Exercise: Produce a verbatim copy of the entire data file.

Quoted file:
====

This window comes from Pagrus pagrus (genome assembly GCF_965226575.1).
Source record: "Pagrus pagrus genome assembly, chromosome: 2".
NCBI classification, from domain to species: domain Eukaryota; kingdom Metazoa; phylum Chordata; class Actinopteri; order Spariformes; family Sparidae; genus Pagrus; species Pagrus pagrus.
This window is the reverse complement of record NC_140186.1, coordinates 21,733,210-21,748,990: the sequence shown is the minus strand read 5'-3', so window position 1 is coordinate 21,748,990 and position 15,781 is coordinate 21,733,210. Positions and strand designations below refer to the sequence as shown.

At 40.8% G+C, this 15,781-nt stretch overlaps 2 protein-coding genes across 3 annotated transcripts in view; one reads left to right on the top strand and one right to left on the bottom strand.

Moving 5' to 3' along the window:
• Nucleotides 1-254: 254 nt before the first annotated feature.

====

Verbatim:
This window comes from Pagrus pagrus (genome assembly GCF_965226575.1).
Source record: "Pagrus pagrus genome assembly, chromosome: 2".
NCBI classification, from domain to species: domain Eukaryota; kingdom Metazoa; phylum Chordata; class Actinopteri; order Spariformes; family Sparidae; genus Pagrus; species Pagrus pagrus.
This window is the reverse complement of record NC_140186.1, coordinates 21,733,210-21,748,990: the sequence shown is the minus strand read 5'-3', so window position 1 is coordinate 21,748,990 and position 15,781 is coordinate 21,733,210. Positions and strand designations below refer to the sequence as shown.

At 40.8% G+C, this 15,781-nt stretch overlaps 2 protein-coding genes across 3 annotated transcripts in view; one reads left to right on the top strand and one right to left on the bottom strand.

Moving 5' to 3' along the window:
• Nucleotides 1-254: 254 nt before the first annotated feature.